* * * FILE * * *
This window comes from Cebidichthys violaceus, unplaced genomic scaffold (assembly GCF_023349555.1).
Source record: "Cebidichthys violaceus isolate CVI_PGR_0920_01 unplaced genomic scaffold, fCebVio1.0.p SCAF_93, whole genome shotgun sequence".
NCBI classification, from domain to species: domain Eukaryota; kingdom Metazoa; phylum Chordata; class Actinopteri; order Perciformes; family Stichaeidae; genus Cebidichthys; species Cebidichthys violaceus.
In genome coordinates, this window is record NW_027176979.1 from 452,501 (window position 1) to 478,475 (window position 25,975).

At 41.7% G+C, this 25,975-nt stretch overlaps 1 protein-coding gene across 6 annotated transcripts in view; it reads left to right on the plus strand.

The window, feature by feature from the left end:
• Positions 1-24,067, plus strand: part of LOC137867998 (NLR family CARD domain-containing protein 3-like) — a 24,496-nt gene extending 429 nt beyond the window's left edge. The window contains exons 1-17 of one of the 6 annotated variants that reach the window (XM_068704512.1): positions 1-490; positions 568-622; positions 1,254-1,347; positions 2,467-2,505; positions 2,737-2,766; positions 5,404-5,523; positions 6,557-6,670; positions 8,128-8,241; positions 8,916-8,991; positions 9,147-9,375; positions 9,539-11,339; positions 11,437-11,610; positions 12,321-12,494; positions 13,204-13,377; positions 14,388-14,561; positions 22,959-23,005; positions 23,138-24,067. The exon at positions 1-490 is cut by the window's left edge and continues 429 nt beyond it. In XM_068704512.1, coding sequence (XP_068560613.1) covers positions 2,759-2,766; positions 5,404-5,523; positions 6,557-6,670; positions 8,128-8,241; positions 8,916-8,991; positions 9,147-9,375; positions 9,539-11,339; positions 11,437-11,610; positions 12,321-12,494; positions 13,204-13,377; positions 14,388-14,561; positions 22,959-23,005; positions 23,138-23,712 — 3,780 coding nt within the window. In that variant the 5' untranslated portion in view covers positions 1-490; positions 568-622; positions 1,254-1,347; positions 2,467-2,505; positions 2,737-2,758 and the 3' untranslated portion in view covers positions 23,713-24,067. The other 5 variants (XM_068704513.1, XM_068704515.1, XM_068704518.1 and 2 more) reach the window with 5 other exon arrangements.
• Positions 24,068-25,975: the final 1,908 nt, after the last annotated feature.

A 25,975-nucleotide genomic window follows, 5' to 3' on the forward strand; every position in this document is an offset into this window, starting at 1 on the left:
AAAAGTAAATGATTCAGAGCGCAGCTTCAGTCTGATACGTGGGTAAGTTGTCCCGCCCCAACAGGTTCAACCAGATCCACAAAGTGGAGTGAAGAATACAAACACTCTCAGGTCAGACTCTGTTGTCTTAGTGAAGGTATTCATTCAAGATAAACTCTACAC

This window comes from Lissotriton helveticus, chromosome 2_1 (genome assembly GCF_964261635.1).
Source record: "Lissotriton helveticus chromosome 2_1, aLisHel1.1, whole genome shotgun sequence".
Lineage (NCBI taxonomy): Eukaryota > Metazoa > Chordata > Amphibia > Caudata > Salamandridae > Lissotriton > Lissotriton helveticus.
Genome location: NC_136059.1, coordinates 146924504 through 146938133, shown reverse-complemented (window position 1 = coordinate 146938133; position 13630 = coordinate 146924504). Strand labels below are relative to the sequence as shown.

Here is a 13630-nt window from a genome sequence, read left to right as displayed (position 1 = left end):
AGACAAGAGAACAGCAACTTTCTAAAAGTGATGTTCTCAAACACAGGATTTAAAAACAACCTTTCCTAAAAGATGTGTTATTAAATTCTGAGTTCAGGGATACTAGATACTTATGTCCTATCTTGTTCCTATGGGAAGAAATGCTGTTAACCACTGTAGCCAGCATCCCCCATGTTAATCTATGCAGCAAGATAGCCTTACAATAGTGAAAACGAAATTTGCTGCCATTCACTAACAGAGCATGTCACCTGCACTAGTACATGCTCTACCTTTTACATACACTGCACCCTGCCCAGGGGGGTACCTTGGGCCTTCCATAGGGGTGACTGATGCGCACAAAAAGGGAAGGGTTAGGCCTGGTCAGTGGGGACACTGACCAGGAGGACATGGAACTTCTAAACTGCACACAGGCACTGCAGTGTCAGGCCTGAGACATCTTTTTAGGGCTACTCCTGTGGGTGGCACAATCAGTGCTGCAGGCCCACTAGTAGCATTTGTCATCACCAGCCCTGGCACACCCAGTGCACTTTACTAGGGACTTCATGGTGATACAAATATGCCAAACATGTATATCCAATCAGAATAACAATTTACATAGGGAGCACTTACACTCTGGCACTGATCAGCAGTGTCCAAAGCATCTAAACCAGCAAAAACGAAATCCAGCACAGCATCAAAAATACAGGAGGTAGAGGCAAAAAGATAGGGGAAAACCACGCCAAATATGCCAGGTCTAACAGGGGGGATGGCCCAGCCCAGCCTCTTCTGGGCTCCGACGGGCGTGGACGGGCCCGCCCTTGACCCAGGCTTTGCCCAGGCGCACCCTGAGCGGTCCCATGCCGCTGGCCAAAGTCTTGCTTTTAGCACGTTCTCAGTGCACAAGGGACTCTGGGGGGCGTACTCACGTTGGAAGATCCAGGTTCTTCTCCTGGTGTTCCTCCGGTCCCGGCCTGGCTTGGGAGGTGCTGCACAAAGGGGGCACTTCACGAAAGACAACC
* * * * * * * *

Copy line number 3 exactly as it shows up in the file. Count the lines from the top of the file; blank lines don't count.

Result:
NCBI classification, from domain to species: domain Eukaryota; kingdom Metazoa; phylum Chordata; class Actinopteri; order Perciformes; family Stichaeidae; genus Cebidichthys; species Cebidichthys violaceus.